I think they were under pressure from the physical anthropologists, as my claim refuted their theories. It is unfortunate that even in this century people are not uncomfortable with new explanations and want to stick with old theories.

We asked her to share the peer reviews her paper had received, so that we could understand how, in the journal’s words, it was “published in error before the peer review process was completed.” She declined to share the reviews, saying that doing so would be unethical, but said that

nevertheless the only reason it was accepted was because my paper raised questions against the standing theories and tried to counter it with logical reasoning.  I believe that I received undue criticism from people who did not believe in a divine force. Divine Force is a belief in a super natural power that is controlling the world and the universe. It is a force that almost all religions of the world believe in, whether it is Judaism, Christianity, Islam, Hinduism etc. However, I have quoted a couple of physical anthropologists and pure scientist, who also doubt this theory. Therefore, I still stand with my claim and findings and strongly believe that the only way I can be proved wrong is if the anthropologists find intermediate species, which they haven’t  since 1859, the date of Charles Darwin’s theory.

Now in support of my article, I would say that maybe it is against many physical anthropologists and it openly refutes Charles Darwin theory of evolution. But none of the critics refuted me by informing me that they have found intermediate species that counter my argument and endorses Charles Darwin’s theory. Although, they claim that the article is bull shit and I immediately need to remove it.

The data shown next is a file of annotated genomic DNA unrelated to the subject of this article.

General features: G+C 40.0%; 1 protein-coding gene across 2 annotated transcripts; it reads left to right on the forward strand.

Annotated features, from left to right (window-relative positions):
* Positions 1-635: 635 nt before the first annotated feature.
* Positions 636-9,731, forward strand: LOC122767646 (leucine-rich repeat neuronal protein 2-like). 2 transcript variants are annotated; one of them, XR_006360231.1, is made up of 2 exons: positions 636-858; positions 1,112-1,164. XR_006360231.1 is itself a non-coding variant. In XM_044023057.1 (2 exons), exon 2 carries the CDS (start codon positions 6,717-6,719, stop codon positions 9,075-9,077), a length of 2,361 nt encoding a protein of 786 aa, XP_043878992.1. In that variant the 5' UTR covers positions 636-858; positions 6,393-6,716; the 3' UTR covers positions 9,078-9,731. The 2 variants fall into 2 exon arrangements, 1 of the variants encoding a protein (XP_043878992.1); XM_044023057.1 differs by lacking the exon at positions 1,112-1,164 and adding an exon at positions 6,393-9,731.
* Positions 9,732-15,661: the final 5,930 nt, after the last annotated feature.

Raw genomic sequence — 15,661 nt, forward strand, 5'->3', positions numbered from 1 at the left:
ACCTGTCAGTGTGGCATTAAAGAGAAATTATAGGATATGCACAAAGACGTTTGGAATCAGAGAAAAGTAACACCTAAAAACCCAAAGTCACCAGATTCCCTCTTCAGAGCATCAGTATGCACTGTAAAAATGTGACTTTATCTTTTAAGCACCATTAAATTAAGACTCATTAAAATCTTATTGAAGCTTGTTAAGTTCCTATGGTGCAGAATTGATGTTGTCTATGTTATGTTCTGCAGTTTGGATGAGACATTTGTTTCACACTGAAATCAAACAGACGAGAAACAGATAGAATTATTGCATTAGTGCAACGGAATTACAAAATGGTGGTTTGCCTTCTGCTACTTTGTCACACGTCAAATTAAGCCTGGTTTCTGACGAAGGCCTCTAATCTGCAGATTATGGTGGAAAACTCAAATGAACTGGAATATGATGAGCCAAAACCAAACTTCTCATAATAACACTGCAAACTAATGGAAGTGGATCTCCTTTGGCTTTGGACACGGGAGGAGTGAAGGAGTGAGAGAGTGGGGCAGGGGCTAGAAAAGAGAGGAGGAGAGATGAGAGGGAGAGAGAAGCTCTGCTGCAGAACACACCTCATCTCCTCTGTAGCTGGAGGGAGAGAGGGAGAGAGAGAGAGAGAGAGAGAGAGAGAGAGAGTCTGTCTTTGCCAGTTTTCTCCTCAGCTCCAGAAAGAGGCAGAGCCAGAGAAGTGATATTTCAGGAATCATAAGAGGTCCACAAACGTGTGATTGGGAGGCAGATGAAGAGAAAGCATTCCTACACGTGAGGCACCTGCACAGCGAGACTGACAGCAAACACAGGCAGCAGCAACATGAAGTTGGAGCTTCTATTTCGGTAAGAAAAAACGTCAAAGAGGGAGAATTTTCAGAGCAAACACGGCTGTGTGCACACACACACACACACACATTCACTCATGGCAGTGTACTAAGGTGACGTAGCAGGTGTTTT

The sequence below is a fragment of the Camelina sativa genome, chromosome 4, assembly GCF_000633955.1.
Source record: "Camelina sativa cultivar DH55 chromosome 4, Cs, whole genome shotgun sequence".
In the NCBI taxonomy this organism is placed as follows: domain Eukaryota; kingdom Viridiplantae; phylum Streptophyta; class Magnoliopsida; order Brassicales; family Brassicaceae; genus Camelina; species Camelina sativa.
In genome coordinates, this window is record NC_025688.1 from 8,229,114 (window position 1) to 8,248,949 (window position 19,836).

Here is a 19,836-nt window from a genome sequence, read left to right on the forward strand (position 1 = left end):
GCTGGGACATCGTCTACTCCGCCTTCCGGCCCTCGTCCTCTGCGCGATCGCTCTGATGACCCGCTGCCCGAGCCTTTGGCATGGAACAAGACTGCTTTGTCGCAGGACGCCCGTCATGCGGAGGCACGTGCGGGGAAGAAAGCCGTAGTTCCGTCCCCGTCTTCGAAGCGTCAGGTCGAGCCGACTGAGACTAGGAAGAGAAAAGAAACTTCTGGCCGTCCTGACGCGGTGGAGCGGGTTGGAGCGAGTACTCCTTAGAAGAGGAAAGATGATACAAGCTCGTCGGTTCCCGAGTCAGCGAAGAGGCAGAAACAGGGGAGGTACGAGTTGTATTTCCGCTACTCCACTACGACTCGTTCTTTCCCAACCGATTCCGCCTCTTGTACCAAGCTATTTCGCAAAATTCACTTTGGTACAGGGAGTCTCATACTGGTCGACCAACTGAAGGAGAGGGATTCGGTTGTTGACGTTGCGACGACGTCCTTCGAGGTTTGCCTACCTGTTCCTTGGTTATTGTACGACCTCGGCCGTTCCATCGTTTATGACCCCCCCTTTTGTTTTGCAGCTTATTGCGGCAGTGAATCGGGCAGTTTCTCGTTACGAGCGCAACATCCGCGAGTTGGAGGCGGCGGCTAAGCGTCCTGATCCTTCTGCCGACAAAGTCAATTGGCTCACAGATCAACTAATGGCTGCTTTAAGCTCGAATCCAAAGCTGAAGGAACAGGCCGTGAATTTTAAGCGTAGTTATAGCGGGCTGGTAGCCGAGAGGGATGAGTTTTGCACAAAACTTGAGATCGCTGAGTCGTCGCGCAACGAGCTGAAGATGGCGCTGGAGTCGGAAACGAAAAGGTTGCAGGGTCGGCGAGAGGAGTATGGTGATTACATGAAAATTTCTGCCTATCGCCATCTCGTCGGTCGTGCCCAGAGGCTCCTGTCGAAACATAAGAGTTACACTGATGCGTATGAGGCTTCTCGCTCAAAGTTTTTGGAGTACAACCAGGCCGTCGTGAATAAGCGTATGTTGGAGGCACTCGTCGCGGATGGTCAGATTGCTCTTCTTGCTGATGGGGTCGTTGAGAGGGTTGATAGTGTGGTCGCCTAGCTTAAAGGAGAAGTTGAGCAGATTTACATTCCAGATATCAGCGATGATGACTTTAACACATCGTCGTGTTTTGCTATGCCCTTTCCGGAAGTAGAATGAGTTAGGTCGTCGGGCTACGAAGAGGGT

Finally, I would say that we had this theory of evolution since 1859 and I openly refuted it in 2018. I think only future fossil findings can either prove Darwin right and me wrong or vice versa.

150 years seems like a mere pittance in geological time, right?

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4 thoughts on “Journal retracts creationist paper “because it was published in error””

  1. “That suggests at least two possibilities:…”
    What kind of data could we look at to determine which possibility is more likely?
    How would publishers respond when asked if it’s at all possible that my paper gets published before peer review is completed?

    1. My sparse contact with the peer review system, both as an author and as a reviewer, leads me to believe that it happens a lot. I can see editors from more disorganized publications taking a quick look at the article, being somewhat satisfied by it, and mindlessly forwarding them to reviewers with whom they might not get in touch again before the publication is finished.

  2. 1. Is sharing anonymous peer reviews of your work “unethical”? I don’t think so.

    2. Are her ideas really a “new explanation” or pretty much the explanation/dogma that was used for millenia before the 1800’s?